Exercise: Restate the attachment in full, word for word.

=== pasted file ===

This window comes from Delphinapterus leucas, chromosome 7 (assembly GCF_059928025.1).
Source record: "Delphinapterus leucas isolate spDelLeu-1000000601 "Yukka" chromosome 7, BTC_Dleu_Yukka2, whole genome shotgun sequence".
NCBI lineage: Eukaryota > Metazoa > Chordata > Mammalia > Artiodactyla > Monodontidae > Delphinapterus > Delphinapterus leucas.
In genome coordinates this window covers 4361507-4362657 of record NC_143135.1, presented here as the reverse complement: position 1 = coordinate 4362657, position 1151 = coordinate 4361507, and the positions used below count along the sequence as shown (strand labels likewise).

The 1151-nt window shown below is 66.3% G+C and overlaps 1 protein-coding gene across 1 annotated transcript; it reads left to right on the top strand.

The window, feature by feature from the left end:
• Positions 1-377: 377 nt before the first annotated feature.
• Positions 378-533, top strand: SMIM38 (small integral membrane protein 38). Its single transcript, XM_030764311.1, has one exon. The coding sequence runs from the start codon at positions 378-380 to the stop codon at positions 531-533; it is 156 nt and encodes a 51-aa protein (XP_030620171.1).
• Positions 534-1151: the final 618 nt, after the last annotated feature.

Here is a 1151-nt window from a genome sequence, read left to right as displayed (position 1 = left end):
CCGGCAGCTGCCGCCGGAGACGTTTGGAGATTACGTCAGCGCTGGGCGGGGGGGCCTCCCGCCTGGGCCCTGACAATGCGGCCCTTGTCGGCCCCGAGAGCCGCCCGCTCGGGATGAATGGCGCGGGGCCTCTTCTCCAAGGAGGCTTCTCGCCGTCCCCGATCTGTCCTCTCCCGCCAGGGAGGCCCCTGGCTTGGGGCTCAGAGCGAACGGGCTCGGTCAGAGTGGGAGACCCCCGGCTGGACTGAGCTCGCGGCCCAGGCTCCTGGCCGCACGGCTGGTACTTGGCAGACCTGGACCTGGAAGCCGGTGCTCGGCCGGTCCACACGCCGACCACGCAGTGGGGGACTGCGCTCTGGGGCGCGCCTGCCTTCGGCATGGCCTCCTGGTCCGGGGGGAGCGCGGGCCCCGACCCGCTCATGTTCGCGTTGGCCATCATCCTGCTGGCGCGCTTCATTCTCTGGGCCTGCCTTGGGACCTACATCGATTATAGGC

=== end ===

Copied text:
This window comes from Delphinapterus leucas, chromosome 7 (assembly GCF_059928025.1).
Source record: "Delphinapterus leucas isolate spDelLeu-1000000601 "Yukka" chromosome 7, BTC_Dleu_Yukka2, whole genome shotgun sequence".
NCBI lineage: Eukaryota > Metazoa > Chordata > Mammalia > Artiodactyla > Monodontidae > Delphinapterus > Delphinapterus leucas.
In genome coordinates this window covers 4361507-4362657 of record NC_143135.1, presented here as the reverse complement: position 1 = coordinate 4362657, position 1151 = coordinate 4361507, and the positions used below count along the sequence as shown (strand labels likewise).

The 1151-nt window shown below is 66.3% G+C and overlaps 1 protein-coding gene across 1 annotated transcript; it reads left to right on the top strand.

The window, feature by feature from the left end:
• Positions 1-377: 377 nt before the first annotated feature.
• Positions 378-533, top strand: SMIM38 (small integral membrane protein 38). Its single transcript, XM_030764311.1, has one exon. The coding sequence runs from the start codon at positions 378-380 to the stop codon at positions 531-533; it is 156 nt and encodes a 51-aa protein (XP_030620171.1).
• Positions 534-1151: the final 618 nt, after the last annotated feature.

Here is a 1151-nt window from a genome sequence, read left to right as displayed (position 1 = left end):
CCGGCAGCTGCCGCCGGAGACGTTTGGAGATTACGTCAGCGCTGGGCGGGGGGGCCTCCCGCCTGGGCCCTGACAATGCGGCCCTTGTCGGCCCCGAGAGCCGCCCGCTCGGGATGAATGGCGCGGGGCCTCTTCTCCAAGGAGGCTTCTCGCCGTCCCCGATCTGTCCTCTCCCGCCAGGGAGGCCCCTGGCTTGGGGCTCAGAGCGAACGGGCTCGGTCAGAGTGGGAGACCCCCGGCTGGACTGAGCTCGCGGCCCAGGCTCCTGGCCGCACGGCTGGTACTTGGCAGACCTGGACCTGGAAGCCGGTGCTCGGCCGGTCCACACGCCGACCACGCAGTGGGGGACTGCGCTCTGGGGCGCGCCTGCCTTCGGCATGGCCTCCTGGTCCGGGGGGAGCGCGGGCCCCGACCCGCTCATGTTCGCGTTGGCCATCATCCTGCTGGCGCGCTTCATTCTCTGGGCCTGCCTTGGGACCTACATCGATTATAGGC